Written by Denise Deby.
In the transition to a new year, many people find renewed energy to do more toward the things they care about. Not everyone makes resolutions, but it’s often a time for reflecting on past efforts and committing to new ways to live sustainably.
Still, no matter how diligently we compost our kitchen waste, use our appliances during off-peak times or take the bus more often, we can still have that nagging feeling that some of the most important things are beyond our influence.
In 2014, for example, the IPCC confirmed that human-influenced greenhouse gas emissions are changing the earth’s climate in ways that will have severe and irreversible effects. In Canada, the federal government continued to promote unsustainable energy (a big greenhouse gas contributor) while undermining the systems and programs that monitor and address environmental problems.
In Ottawa, progress was mixed. For example, enthusiasm about new environmentally-minded planning initiatives was tempered by concerns about whose vision of our city was being served. Laudable efforts to build more sustainable-transportation-friendly infrastructure like the Churchill Avenue “complete street” were overshadowed by the deaths of people while cycling or walking. We still have a long way to go, and it can be difficult to know how as individuals we can contribute to improving the “big picture.”
Here are some reasons to take heart in 2015.
1. There’s evidence to suggest that significant change can happen through a groundswell of individual actions. Take winter biking. I’ve seen, over the past couple of years, people deciding to try it, and encouraging and supporting others by example and through social media, sharing tips on bike care, routes and how to dress. This is a big deal in terms of normalizing winter biking and drawing more attention to the need for winter maintenance of bike routes.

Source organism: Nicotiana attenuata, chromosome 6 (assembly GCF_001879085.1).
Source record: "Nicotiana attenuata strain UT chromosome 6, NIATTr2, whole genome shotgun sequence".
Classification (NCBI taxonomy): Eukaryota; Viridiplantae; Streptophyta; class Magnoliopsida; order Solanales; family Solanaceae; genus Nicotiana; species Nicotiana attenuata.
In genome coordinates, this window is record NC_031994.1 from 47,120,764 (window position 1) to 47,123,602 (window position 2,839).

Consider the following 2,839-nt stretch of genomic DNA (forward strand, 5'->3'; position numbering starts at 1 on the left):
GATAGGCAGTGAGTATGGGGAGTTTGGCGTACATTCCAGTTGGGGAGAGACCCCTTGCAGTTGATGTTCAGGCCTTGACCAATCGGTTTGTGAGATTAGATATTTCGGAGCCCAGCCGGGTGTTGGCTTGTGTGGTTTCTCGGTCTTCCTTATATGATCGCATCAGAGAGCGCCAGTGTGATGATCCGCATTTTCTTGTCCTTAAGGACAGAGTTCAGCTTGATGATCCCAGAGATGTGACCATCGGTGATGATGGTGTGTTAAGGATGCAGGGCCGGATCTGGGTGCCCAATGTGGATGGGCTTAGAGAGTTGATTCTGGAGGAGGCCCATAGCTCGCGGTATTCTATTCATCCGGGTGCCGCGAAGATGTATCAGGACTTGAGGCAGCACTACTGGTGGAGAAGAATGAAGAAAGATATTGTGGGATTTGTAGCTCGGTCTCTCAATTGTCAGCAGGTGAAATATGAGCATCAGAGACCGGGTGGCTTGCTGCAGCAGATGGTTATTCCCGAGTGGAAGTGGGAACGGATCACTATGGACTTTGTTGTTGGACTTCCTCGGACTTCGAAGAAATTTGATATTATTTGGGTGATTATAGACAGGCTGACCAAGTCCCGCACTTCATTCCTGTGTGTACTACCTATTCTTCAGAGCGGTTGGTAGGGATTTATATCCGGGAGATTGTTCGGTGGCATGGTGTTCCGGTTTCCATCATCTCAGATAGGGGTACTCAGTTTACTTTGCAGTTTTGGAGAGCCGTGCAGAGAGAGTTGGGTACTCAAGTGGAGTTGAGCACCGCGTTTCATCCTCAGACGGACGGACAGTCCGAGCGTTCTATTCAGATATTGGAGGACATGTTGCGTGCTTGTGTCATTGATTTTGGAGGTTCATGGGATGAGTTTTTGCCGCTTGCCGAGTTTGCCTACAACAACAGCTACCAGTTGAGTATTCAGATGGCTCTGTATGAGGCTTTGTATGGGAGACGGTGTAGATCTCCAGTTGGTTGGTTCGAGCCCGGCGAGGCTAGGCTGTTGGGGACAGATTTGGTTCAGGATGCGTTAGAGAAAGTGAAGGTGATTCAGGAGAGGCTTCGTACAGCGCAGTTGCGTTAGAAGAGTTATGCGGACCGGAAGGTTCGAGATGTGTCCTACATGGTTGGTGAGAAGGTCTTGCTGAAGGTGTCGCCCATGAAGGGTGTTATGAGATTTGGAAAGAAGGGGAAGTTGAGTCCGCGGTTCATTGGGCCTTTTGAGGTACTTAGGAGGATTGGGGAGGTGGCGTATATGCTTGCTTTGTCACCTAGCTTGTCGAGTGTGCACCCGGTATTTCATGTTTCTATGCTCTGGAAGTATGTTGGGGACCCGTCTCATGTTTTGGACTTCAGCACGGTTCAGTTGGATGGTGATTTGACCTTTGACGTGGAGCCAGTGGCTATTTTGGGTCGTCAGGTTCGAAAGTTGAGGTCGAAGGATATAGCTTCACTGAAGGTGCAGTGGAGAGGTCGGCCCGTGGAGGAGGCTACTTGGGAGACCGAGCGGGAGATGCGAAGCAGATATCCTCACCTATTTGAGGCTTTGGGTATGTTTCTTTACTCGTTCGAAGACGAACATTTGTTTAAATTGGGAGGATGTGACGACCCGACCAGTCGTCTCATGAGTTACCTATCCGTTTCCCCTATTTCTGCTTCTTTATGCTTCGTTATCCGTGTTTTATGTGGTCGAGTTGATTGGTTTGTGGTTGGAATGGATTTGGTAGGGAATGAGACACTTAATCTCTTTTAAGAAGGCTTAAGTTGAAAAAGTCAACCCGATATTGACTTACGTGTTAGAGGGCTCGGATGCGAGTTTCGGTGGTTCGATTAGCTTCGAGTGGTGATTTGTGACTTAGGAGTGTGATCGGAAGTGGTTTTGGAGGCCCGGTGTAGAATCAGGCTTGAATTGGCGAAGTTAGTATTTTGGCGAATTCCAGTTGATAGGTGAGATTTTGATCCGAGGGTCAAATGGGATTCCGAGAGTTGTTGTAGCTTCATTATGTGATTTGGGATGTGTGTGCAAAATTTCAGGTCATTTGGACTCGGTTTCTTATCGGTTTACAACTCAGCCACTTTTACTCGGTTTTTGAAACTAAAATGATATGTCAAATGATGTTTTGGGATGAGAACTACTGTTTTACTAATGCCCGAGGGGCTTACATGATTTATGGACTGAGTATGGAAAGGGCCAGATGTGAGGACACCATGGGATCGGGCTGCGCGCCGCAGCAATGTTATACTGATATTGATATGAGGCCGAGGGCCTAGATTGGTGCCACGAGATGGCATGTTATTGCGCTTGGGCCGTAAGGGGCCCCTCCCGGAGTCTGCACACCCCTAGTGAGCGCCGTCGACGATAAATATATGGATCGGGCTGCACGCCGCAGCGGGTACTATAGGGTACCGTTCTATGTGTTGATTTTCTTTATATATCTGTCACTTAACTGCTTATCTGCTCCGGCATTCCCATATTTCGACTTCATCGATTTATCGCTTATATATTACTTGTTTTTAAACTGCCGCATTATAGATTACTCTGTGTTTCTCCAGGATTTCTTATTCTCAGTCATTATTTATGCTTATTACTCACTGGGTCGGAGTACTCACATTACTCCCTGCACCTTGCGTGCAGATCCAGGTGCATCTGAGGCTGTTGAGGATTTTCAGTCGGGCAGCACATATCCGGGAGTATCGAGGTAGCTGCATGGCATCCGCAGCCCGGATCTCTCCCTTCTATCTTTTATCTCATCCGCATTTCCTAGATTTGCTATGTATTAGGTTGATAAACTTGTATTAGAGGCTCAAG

Savvy organizations like Ecology Ottawa have built on individual interests and energies to create initiatives such as Tree Ottawa and the climate change campaign that engage many others in Ottawa on the environment.
2. We have it in us to build local resilience by coming together to identify and create sustainable alternatives. Some recent examples in Ottawa: the West End Well Co-op, created by people in the neighbourhood as a gathering space to share food, ideas and inspiration for living sustainably; the Biodome Garden in Brewer Park, where community garden members are demonstrating and testing ways to extend the growing season; and the Ottawa Renewable Energy Co-op, offering people a way to invest in community-owed renewable energy. These home-grown solutions have the potential to change the way we consume and use resources. They also serve as models, showing what people can achieve when they come together as communities, and when the city supports local initiatives.
3. This year may bring new windows of opportunity to influence political will and action on the environment. With a new Ottawa City Council, many of whose members are attentive to environmental concerns, and an upcoming federal election, it’s an opportunity to speak up, exercise your vote and encourage political leaders to make policy decisions that promote environmental solutions and stewardship.
If you’re looking for other ways to green your 2015, you might find some ideas in last year’s January post (with apologies for the post “recycling”). Share your own ideas with the rest of us! And have a happy new year.